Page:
Teenage Mutant Ninja Turtles III is by far the best looking of the live-action films. The film has been letterboxed at 1.85:1 and the Disc contains a VC-1 1080p HD transfer which runs at 24 Mbps. The image is very sharp and clear, showing no overt grain and no defects from the source material. The brightness of the image is appropriate and the colors look great. In fact, this looks so good that we can see the details of the Turtle suits, making them look fake. The Disc has a Dolby TrueHD 5.1 audio track which runs at 48 kHz and an average of 1.8 Mbps. This is a solid track, as it provides good stereo and surround effects during the action scenes, and some nice bass when the subway rumbles by.
The only extra here is the THEATRICAL TRAILER for the film.
Following Teenage Mutant Ninja Turtles III, it would be 14 years before the Turtles made it back to the big-screen. But, thanks to a revival of the show and new interest in the franchise, the computer-animated TMNT came to screens in 2007. The movie comes much closer in tone to the comics. Artifact collector Winters (Patrick Stewart) is actually an immortal general who is attempting to resurrect his fellow soldiers, who were turned to stone thousands of years ago. Working with a ninja named Karai (Ziyi Zhang), Winters also needs to collect a group of monsters who have invaded New York. Meanwhile, the Turtles are dealing with their own problems. Leonardo has moved to South America (?!) and Raphael has become a masked vigilante called Nightwatcher. As the monsters, ninjas, and stone warriors run amok in the city, the Turtles will reunite to stop them.
Wow. Could this movie have a more confusing plot? It was so great to not only have the Turtles back on the big screen, but to have them so lovingly rendered in CG. But, the insanely complicated plot ruins everything. How many villains do they need to fight? On the positive side, the relationship between Leonardo and Raphael is well done and their rooftop fight is the highlight of the film. The voice cast is very impressive and the action scenes look great, but what is going on?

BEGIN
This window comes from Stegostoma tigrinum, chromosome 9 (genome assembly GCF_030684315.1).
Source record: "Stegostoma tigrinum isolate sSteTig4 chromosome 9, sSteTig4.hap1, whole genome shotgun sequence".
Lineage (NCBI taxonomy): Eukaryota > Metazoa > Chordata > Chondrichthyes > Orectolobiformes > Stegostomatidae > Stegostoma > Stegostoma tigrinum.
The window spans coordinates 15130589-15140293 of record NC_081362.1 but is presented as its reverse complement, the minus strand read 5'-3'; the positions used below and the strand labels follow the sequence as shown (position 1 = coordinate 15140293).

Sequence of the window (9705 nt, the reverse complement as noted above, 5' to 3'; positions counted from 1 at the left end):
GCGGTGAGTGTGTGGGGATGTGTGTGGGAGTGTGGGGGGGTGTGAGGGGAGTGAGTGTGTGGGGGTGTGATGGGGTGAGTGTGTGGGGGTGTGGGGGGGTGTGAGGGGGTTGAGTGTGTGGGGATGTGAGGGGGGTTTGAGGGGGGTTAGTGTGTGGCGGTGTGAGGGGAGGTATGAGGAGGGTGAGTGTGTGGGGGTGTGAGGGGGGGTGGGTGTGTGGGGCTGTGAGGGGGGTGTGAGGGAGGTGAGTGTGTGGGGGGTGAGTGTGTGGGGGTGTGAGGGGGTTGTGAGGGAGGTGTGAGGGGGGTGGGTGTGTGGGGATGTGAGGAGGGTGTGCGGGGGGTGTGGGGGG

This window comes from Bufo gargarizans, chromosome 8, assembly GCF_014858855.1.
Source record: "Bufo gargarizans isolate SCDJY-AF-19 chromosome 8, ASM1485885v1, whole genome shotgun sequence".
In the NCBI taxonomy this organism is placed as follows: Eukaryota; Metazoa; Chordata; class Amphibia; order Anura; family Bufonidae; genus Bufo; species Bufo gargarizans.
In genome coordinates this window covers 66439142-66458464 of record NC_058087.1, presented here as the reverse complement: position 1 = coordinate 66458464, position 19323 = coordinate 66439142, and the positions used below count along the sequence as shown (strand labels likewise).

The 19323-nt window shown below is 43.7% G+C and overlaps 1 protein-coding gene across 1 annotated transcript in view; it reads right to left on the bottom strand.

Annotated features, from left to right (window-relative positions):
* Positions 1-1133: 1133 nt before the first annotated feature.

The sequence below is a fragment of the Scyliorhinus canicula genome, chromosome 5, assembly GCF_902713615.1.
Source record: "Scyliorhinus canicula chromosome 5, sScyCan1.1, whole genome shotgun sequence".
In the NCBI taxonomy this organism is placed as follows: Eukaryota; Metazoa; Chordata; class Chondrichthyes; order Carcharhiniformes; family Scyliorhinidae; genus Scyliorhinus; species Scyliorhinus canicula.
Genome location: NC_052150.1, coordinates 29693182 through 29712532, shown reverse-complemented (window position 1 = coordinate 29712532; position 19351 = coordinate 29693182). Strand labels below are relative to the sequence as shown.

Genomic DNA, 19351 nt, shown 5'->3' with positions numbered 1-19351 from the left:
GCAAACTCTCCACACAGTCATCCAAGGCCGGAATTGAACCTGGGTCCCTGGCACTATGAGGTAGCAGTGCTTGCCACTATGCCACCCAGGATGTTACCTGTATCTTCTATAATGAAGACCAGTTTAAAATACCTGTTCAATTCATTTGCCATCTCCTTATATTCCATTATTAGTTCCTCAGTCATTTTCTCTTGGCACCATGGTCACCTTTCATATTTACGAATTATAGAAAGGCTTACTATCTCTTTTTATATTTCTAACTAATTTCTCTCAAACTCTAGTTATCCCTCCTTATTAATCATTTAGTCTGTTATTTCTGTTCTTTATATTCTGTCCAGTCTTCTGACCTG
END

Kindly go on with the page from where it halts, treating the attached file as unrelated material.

The TMNT Blu-ray Disc included in this set is exactly the same as the one released in August, 2007. The film has been letterboxed at 2.35:1 and the Disc contains a VC-1 1080p HD transfer which runs at an average of 20 Mbps. This must have been taken directly from the digital source, because it looks great. The image is very crisp and clear, and shows a phenomenal amount of detail and depth. The Disc has a Dolby TrueHD 5.1 audio track which runs at 48 kHz and an average of 2.0 Mbps. The track delivers very solid and highly detailed stereo effects which show great separation. The subwoofer effects are nicely done as well. However, the surround is a bit weak here.
As this is the exact same disc as the previous release, it has the same extras, which include an AUDIO COMMENTARY from Writer/Director Kevin Munroe, deleted scenes, storyboards, and animation test footage.
The set also includes a beanie (wool cap) with the Turtles logo, a mini comic book, and 9 post cards, all packed in a pizza box.
Review Copyright 2009 by Mike Long